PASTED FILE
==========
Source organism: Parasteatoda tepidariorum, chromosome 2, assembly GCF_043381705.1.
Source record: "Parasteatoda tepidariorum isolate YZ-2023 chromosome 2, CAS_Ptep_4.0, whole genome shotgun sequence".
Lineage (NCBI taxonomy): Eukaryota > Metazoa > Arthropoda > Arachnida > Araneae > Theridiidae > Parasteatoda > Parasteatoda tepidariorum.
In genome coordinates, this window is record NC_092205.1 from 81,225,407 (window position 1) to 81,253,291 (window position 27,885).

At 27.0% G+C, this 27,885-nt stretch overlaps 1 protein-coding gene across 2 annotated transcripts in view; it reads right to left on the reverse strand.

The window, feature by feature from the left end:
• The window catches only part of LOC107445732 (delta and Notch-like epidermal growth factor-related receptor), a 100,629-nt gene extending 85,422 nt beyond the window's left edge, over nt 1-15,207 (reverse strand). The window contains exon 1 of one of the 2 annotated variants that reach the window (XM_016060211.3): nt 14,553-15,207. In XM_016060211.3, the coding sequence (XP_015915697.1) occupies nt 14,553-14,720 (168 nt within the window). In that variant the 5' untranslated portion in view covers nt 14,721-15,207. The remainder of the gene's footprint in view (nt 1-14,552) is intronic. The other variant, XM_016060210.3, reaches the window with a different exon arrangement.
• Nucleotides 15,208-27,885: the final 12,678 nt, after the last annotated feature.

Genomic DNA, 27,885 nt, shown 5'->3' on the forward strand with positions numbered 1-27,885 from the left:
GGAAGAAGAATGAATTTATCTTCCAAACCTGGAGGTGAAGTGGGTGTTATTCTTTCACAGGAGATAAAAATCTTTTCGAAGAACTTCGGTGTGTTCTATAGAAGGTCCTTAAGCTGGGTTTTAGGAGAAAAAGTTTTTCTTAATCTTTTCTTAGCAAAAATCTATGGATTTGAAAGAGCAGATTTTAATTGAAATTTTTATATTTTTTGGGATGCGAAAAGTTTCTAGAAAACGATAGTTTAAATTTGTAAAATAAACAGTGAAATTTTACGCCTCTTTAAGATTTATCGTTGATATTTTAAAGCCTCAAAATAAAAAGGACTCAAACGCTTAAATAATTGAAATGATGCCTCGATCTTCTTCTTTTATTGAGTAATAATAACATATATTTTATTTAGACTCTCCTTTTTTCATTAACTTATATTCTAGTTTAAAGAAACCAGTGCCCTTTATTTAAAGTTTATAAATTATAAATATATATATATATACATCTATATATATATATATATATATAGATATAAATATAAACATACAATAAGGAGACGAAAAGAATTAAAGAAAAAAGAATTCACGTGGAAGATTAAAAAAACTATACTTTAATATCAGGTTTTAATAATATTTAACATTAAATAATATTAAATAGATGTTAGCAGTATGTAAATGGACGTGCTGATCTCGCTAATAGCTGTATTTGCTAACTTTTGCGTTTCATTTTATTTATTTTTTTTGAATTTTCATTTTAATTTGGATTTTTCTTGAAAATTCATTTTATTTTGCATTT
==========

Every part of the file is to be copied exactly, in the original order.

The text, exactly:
Source organism: Parasteatoda tepidariorum, chromosome 2, assembly GCF_043381705.1.
Source record: "Parasteatoda tepidariorum isolate YZ-2023 chromosome 2, CAS_Ptep_4.0, whole genome shotgun sequence".
Lineage (NCBI taxonomy): Eukaryota > Metazoa > Arthropoda > Arachnida > Araneae > Theridiidae > Parasteatoda > Parasteatoda tepidariorum.
In genome coordinates, this window is record NC_092205.1 from 81,225,407 (window position 1) to 81,253,291 (window position 27,885).

At 27.0% G+C, this 27,885-nt stretch overlaps 1 protein-coding gene across 2 annotated transcripts in view; it reads right to left on the reverse strand.

The window, feature by feature from the left end:
• The window catches only part of LOC107445732 (delta and Notch-like epidermal growth factor-related receptor), a 100,629-nt gene extending 85,422 nt beyond the window's left edge, over nt 1-15,207 (reverse strand). The window contains exon 1 of one of the 2 annotated variants that reach the window (XM_016060211.3): nt 14,553-15,207. In XM_016060211.3, the coding sequence (XP_015915697.1) occupies nt 14,553-14,720 (168 nt within the window). In that variant the 5' untranslated portion in view covers nt 14,721-15,207. The remainder of the gene's footprint in view (nt 1-14,552) is intronic. The other variant, XM_016060210.3, reaches the window with a different exon arrangement.
• Nucleotides 15,208-27,885: the final 12,678 nt, after the last annotated feature.

Genomic DNA, 27,885 nt, shown 5'->3' on the forward strand with positions numbered 1-27,885 from the left:
GGAAGAAGAATGAATTTATCTTCCAAACCTGGAGGTGAAGTGGGTGTTATTCTTTCACAGGAGATAAAAATCTTTTCGAAGAACTTCGGTGTGTTCTATAGAAGGTCCTTAAGCTGGGTTTTAGGAGAAAAAGTTTTTCTTAATCTTTTCTTAGCAAAAATCTATGGATTTGAAAGAGCAGATTTTAATTGAAATTTTTATATTTTTTGGGATGCGAAAAGTTTCTAGAAAACGATAGTTTAAATTTGTAAAATAAACAGTGAAATTTTACGCCTCTTTAAGATTTATCGTTGATATTTTAAAGCCTCAAAATAAAAAGGACTCAAACGCTTAAATAATTGAAATGATGCCTCGATCTTCTTCTTTTATTGAGTAATAATAACATATATTTTATTTAGACTCTCCTTTTTTCATTAACTTATATTCTAGTTTAAAGAAACCAGTGCCCTTTATTTAAAGTTTATAAATTATAAATATATATATATATACATCTATATATATATATATATATATAGATATAAATATAAACATACAATAAGGAGACGAAAAGAATTAAAGAAAAAAGAATTCACGTGGAAGATTAAAAAAACTATACTTTAATATCAGGTTTTAATAATATTTAACATTAAATAATATTAAATAGATGTTAGCAGTATGTAAATGGACGTGCTGATCTCGCTAATAGCTGTATTTGCTAACTTTTGCGTTTCATTTTATTTATTTTTTTTGAATTTTCATTTTAATTTGGATTTTTCTTGAAAATTCATTTTATTTTGCATTT